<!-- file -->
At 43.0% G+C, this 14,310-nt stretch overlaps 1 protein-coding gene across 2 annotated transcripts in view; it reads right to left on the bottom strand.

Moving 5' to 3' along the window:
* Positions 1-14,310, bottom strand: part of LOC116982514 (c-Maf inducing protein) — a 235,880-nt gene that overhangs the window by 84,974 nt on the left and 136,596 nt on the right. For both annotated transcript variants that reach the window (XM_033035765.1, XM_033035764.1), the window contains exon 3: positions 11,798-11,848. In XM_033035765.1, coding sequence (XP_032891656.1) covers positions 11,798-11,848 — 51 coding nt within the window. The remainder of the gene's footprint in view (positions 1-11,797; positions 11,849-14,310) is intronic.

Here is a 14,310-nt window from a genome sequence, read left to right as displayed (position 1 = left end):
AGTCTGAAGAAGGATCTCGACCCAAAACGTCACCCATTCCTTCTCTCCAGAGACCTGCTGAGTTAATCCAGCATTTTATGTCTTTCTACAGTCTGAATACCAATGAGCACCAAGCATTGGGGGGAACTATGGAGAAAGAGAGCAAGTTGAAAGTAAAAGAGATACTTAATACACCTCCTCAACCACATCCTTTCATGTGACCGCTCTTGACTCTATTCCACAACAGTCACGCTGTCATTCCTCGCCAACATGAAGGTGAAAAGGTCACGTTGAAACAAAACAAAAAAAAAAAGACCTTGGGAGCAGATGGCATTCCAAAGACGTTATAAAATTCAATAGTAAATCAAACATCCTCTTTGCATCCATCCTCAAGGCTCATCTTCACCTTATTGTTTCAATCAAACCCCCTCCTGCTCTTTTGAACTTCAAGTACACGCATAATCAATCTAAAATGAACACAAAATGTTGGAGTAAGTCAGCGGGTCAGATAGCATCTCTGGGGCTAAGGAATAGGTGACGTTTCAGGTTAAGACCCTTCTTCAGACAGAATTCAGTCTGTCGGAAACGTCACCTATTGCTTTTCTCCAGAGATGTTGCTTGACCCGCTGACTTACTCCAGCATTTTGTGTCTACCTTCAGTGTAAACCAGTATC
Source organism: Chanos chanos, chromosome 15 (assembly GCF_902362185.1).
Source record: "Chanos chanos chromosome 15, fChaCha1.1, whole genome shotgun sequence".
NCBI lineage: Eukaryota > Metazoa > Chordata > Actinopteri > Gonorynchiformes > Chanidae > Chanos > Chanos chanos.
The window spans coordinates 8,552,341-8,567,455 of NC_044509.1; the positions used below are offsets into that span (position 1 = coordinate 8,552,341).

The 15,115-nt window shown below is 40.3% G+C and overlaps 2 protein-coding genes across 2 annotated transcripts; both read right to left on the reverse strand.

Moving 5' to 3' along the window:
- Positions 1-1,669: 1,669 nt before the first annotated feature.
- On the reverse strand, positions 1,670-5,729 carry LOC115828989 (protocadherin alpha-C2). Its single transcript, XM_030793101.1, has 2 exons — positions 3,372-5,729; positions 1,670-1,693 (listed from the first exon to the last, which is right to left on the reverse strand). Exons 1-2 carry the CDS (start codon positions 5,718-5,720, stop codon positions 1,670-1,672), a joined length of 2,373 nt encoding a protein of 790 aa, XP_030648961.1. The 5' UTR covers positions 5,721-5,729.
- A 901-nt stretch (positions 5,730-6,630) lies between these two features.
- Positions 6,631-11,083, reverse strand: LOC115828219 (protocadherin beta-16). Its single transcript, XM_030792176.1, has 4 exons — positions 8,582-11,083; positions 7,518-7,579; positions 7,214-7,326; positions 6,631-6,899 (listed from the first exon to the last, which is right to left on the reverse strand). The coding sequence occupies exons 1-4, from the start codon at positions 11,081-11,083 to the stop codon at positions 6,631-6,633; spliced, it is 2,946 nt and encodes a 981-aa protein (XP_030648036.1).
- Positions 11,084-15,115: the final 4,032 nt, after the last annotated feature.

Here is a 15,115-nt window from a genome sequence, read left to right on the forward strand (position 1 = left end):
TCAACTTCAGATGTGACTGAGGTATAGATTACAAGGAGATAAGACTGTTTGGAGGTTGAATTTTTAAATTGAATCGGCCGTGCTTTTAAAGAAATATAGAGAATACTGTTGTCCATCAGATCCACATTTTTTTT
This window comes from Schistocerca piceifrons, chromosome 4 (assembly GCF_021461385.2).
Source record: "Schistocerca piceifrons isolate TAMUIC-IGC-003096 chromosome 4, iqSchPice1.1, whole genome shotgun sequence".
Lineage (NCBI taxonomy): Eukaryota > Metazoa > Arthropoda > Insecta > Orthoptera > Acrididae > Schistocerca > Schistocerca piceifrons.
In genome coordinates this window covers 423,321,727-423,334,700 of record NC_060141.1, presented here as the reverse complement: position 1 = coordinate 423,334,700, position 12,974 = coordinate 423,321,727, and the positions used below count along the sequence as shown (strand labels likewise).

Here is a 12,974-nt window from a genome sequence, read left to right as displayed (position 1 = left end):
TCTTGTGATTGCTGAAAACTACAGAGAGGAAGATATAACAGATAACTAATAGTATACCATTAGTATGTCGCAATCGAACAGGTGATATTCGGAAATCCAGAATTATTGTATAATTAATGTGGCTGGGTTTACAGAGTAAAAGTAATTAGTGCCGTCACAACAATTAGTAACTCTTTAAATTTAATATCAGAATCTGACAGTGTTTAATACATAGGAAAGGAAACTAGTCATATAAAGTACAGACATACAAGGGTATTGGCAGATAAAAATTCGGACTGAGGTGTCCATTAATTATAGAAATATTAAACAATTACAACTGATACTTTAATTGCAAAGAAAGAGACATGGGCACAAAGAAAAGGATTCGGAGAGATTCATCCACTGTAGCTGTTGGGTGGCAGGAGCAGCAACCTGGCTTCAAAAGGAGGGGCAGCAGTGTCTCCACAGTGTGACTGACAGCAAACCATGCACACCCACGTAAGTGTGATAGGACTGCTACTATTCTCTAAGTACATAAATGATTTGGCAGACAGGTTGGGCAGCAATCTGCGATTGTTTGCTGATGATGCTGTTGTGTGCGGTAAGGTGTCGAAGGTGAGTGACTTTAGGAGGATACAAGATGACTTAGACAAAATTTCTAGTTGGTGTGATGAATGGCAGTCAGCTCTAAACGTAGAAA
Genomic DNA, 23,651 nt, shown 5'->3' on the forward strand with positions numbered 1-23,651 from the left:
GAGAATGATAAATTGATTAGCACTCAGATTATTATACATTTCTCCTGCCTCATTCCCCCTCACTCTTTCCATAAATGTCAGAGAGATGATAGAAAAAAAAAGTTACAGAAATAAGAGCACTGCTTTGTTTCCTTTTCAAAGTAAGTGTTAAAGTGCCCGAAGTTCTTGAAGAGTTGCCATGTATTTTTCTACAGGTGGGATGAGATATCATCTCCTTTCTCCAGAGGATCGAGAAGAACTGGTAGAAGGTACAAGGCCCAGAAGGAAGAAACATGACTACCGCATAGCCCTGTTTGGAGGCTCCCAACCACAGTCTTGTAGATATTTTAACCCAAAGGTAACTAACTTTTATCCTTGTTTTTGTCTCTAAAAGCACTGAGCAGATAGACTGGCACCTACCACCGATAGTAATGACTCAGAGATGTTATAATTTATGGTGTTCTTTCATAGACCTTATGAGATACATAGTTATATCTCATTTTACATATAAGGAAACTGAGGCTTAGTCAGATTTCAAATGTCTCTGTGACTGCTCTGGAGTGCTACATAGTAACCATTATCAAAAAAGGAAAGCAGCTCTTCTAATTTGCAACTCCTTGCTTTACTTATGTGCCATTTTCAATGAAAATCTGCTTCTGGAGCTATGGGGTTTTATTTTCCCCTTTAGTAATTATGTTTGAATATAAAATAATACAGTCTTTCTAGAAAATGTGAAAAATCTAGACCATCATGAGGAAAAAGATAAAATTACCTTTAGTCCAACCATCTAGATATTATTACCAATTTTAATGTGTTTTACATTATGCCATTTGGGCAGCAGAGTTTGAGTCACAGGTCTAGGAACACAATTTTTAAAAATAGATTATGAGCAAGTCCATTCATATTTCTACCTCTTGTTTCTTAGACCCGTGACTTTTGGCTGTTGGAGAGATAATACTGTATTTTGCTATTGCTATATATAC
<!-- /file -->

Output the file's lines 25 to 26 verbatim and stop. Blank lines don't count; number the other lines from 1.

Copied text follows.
Genomic DNA, 23,651 nt, shown 5'->3' on the forward strand with positions numbered 1-23,651 from the left:
GAGAATGATAAATTGATTAGCACTCAGATTATTATACATTTCTCCTGCCTCATTCCCCCTCACTCTTTCCATAAATGTCAGAGAGATGATAGAAAAAAAAAGTTACAGAAATAAGAGCACTGCTTTGTTTCCTTTTCAAAGTAAGTGTTAAAGTGCCCGAAGTTCTTGAAGAGTTGCCATGTATTTTTCTACAGGTGGGATGAGATATCATCTCCTTTCTCCAGAGGATCGAGAAGAACTGGTAGAAGGTACAAGGCCCAGAAGGAAGAAACATGACTACCGCATAGCCCTGTTTGGAGGCTCCCAACCACAGTCTTGTAGATATTTTAACCCAAAGGTAACTAACTTTTATCCTTGTTTTTGTCTCTAAAAGCACTGAGCAGATAGACTGGCACCTACCACCGATAGTAATGACTCAGAGATGTTATAATTTATGGTGTTCTTTCATAGACCTTATGAGATACATAGTTATATCTCATTTTACATATAAGGAAACTGAGGCTTAGTCAGATTTCAAATGTCTCTGTGACTGCTCTGGAGTGCTACATAGTAACCATTATCAAAAAAGGAAAGCAGCTCTTCTAATTTGCAACTCCTTGCTTTACTTATGTGCCATTTTCAATGAAAATCTGCTTCTGGAGCTATGGGGTTTTATTTTCCCCTTTAGTAATTATGTTTGAATATAAAATAATACAGTCTTTCTAGAAAATGTGAAAAATCTAGACCATCATGAGGAAAAAGATAAAATTACCTTTAGTCCAACCATCTAGATATTATTACCAATTTTAATGTGTTTTACATTATGCCATTTGGGCAGCAGAGTTTGAGTCACAGGTCTAGGAACACAATTTTTAAAAATAGATTATGAGCAAGTCCATTCATATTTCTACCTCTTGTTTCTTAGACCCGTGACTTTTGGCTGTTGGAGAGATAATACTGTATTTTGCTATTGCTATATATAC